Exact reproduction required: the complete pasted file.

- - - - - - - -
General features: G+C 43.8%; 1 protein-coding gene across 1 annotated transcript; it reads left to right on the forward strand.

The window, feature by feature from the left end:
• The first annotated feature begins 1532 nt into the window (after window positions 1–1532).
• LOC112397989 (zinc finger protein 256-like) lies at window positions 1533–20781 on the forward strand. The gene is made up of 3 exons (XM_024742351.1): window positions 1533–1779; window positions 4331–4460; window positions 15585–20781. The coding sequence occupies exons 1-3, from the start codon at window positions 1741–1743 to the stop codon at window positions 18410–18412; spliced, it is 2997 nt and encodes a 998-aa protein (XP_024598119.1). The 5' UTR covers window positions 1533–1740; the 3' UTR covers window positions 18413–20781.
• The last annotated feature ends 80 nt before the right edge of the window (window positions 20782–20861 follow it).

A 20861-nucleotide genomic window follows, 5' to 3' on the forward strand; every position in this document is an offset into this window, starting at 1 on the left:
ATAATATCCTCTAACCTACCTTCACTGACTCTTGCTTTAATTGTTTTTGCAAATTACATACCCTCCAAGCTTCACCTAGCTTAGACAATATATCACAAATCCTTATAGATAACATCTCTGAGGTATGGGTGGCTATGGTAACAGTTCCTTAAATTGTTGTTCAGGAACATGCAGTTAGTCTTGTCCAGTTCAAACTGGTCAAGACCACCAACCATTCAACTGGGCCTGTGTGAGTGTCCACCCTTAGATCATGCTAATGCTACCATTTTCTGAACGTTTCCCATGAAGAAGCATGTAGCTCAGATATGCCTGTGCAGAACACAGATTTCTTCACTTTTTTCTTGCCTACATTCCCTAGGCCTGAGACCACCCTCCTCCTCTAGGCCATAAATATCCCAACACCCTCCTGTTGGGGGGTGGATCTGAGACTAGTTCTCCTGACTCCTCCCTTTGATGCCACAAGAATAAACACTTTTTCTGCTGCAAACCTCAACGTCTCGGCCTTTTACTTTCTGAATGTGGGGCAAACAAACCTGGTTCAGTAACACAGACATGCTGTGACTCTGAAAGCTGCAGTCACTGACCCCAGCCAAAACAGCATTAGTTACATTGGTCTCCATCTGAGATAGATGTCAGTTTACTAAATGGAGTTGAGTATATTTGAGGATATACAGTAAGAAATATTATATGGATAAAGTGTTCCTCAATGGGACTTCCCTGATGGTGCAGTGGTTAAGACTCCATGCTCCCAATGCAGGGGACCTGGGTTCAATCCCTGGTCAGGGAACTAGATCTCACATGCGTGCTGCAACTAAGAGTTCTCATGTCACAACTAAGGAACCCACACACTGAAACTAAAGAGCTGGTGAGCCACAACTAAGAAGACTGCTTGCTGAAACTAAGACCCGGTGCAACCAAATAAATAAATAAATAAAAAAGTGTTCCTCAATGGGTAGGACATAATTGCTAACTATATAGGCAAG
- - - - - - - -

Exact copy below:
General features: G+C 43.8%; 1 protein-coding gene across 1 annotated transcript; it reads left to right on the forward strand.

The window, feature by feature from the left end:
• The first annotated feature begins 1532 nt into the window (after window positions 1–1532).
• LOC112397989 (zinc finger protein 256-like) lies at window positions 1533–20781 on the forward strand. The gene is made up of 3 exons (XM_024742351.1): window positions 1533–1779; window positions 4331–4460; window positions 15585–20781. The coding sequence occupies exons 1-3, from the start codon at window positions 1741–1743 to the stop codon at window positions 18410–18412; spliced, it is 2997 nt and encodes a 998-aa protein (XP_024598119.1). The 5' UTR covers window positions 1533–1740; the 3' UTR covers window positions 18413–20781.
• The last annotated feature ends 80 nt before the right edge of the window (window positions 20782–20861 follow it).

A 20861-nucleotide genomic window follows, 5' to 3' on the forward strand; every position in this document is an offset into this window, starting at 1 on the left:
ATAATATCCTCTAACCTACCTTCACTGACTCTTGCTTTAATTGTTTTTGCAAATTACATACCCTCCAAGCTTCACCTAGCTTAGACAATATATCACAAATCCTTATAGATAACATCTCTGAGGTATGGGTGGCTATGGTAACAGTTCCTTAAATTGTTGTTCAGGAACATGCAGTTAGTCTTGTCCAGTTCAAACTGGTCAAGACCACCAACCATTCAACTGGGCCTGTGTGAGTGTCCACCCTTAGATCATGCTAATGCTACCATTTTCTGAACGTTTCCCATGAAGAAGCATGTAGCTCAGATATGCCTGTGCAGAACACAGATTTCTTCACTTTTTTCTTGCCTACATTCCCTAGGCCTGAGACCACCCTCCTCCTCTAGGCCATAAATATCCCAACACCCTCCTGTTGGGGGGTGGATCTGAGACTAGTTCTCCTGACTCCTCCCTTTGATGCCACAAGAATAAACACTTTTTCTGCTGCAAACCTCAACGTCTCGGCCTTTTACTTTCTGAATGTGGGGCAAACAAACCTGGTTCAGTAACACAGACATGCTGTGACTCTGAAAGCTGCAGTCACTGACCCCAGCCAAAACAGCATTAGTTACATTGGTCTCCATCTGAGATAGATGTCAGTTTACTAAATGGAGTTGAGTATATTTGAGGATATACAGTAAGAAATATTATATGGATAAAGTGTTCCTCAATGGGACTTCCCTGATGGTGCAGTGGTTAAGACTCCATGCTCCCAATGCAGGGGACCTGGGTTCAATCCCTGGTCAGGGAACTAGATCTCACATGCGTGCTGCAACTAAGAGTTCTCATGTCACAACTAAGGAACCCACACACTGAAACTAAAGAGCTGGTGAGCCACAACTAAGAAGACTGCTTGCTGAAACTAAGACCCGGTGCAACCAAATAAATAAATAAATAAAAAAGTGTTCCTCAATGGGTAGGACATAATTGCTAACTATATAGGCAAG